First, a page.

IP ratings explained and what IP rating do you need for each room?

Understanding IP ratings 

IP ratings are a bit difficult to understand straight off the bat, especially if it is the first time you're buying lighting. 

IP means "international protection". It's also known as "ingress protection". These are identical in meaning and are the same worldwide. 

What the IP rating numbers mean 

First of all, the position of the numbers are what they represent. The first number represents physical dry protection, while the second number represents physical wet protection. Lights can be damaged if the IP rating of the chosen light does not match its environment.
Dust, water and even leaves can damage lighting over time. Also, warranties become voided for lights that have not been installed in the proper places. 

Next is what the numbers themselves mean. They go from low to high; 0 being no protection and 6 (in the case of dry) or 8 (in the case of wet) being the highest protection available. 

IP rating chart

This handy chart shows the specifics of the numbers. As you can see, an IP rating of 00 would have no protection. An IP of 44 would be protected from leaves and rain, but not dust. An IP of 68 is both dust and waterproof.

What IP rating do you need for each room? 

The IP rating you need depends on where you are placing your lights. A hallway, living room, bedroom, study, dining room, toilet or sun room would generally not need any protection from water. Unless you specifically need dust protection, the minimum IP of 00 is usable for these areas. 

IP ratings for kitchens 

For a kitchen, the IP rating depends on where your position your light. A light  above the stove or sink needs an IP rating of at least IPx4, to protect against moisture buildup (the dry protection rating is completely up to you). Whereas a kitchen light above a bench or a table would only need an IP20, as no water would likely come into contact with it. 

Bathroom IP ratings 

Bathrooms have strict regulations on the IP rating needed. There are 3 zones in showers; zone 0, zone 1 and zone 2.

Zone 0 is inside baths and shower bases. An rating of at least IPx7 is needed for these areas as they will be submerged in water.  

Zone 1 is above baths and on the walls of showers. The minimum for these areas is IPx4.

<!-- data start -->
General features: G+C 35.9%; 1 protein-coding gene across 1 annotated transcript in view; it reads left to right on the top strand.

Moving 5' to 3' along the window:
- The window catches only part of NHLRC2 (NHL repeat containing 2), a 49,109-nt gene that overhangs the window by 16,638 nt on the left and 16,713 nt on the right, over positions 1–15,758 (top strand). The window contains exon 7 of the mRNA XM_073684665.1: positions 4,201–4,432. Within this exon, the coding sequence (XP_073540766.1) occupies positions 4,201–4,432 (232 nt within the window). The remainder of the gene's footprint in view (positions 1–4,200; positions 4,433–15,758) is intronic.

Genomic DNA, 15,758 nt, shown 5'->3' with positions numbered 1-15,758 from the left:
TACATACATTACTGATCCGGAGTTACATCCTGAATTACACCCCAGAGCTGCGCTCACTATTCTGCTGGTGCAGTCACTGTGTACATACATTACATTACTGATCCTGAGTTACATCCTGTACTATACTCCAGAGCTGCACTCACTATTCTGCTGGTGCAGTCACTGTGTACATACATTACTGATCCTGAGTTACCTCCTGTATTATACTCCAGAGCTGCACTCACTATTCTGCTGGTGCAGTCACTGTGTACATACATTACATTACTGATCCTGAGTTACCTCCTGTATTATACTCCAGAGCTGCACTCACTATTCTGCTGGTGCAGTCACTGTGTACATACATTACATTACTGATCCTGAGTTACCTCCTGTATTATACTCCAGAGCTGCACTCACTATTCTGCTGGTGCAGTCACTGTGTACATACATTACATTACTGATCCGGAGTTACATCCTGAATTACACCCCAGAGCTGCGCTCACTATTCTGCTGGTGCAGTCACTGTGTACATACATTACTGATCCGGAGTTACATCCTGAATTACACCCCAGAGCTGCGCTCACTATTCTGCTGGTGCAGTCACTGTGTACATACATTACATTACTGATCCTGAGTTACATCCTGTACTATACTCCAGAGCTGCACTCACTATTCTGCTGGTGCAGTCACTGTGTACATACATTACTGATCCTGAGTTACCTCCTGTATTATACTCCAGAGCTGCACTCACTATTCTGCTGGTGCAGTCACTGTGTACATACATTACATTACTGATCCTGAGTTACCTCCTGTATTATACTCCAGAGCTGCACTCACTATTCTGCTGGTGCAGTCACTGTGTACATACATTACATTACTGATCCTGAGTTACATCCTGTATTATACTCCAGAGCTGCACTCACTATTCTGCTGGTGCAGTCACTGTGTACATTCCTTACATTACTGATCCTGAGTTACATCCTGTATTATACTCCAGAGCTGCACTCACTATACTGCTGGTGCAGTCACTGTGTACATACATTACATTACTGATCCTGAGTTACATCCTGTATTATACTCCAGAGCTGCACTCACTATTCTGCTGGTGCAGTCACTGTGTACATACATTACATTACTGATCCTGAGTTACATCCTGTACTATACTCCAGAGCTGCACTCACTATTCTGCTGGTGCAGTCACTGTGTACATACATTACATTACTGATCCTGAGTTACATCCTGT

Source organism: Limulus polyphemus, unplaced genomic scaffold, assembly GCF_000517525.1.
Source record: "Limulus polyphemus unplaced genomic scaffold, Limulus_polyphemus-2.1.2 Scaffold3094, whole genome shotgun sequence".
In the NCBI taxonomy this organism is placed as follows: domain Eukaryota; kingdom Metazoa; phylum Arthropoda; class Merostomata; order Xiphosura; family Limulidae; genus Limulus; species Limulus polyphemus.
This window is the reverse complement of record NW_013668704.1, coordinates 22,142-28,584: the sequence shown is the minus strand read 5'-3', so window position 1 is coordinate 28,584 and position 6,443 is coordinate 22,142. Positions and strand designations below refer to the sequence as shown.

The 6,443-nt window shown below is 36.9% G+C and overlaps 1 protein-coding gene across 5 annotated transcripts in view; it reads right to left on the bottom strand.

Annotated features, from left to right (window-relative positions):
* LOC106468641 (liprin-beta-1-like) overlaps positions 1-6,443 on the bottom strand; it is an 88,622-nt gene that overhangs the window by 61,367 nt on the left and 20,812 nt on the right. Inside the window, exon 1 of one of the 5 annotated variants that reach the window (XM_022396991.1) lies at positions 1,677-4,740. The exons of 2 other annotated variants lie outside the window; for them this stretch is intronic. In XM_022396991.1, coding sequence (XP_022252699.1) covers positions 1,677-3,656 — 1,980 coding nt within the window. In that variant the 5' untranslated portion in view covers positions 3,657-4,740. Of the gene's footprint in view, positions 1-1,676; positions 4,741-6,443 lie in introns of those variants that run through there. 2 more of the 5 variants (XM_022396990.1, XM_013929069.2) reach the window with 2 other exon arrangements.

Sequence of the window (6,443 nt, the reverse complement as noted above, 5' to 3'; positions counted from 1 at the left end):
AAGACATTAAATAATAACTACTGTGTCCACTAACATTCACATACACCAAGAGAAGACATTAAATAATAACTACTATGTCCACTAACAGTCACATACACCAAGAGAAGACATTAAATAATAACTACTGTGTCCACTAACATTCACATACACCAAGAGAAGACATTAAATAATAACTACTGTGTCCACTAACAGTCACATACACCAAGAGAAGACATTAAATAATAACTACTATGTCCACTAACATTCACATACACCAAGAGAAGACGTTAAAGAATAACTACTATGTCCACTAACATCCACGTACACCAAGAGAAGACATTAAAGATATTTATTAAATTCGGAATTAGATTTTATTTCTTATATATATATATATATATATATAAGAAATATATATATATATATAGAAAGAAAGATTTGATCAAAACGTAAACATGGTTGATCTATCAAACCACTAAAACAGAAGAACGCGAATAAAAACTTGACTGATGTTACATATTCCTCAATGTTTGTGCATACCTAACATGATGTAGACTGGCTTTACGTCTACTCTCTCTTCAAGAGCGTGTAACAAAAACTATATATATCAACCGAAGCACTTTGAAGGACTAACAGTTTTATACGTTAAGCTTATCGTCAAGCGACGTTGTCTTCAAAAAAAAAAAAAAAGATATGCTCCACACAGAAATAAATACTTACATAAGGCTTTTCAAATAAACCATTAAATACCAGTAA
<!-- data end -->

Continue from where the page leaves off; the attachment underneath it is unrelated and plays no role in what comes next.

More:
Zone 2 is above the sink, the shower and the bath. Again, a rating of IPx4 is needed for these places as water may still be splashed here. 

Bathroom IP rating zones

IP ratings for outdoor areas

Outside is yet another place IP ratings come into place. Unless you live by the sea, an IP rating of 44 can be used for general outdoor lighting. Undercover outdoor areas can use IP12 rated lighting and above. 

Seaside residents are suggested to choose lights with an rating of IP56 or IP66 due to heavy rainfall and stronger gusts of wind carrying particles. 

Pools, fountains and ponds need an IP67-IP68 rating if the light is submerged. For lights surrounding fountains, pools or ponds, a rating of IP54 or higher is suggested. 

Hopefully this has helped you understand IP ratings a little bit better and allow you to make an informed choice on your lighting. 

Our exterior and coach lights and our landscape lighting currently have ratings of IP12-IP56 depending on the model. 
For your interior, our higher IP rated stock includes our Brightgreen products and downlights. These range from IP12-IP65 depending on the product. 

Our statement lights are generally IP12. If the light you're interested in doesn't have an IP rating yet, please don't hesitate to contact us and we will check for you.
While we strive to include all data on our products, sometimes our stockists do not provide all details. 

Leave a comment

Please note, comments must be approved before they are published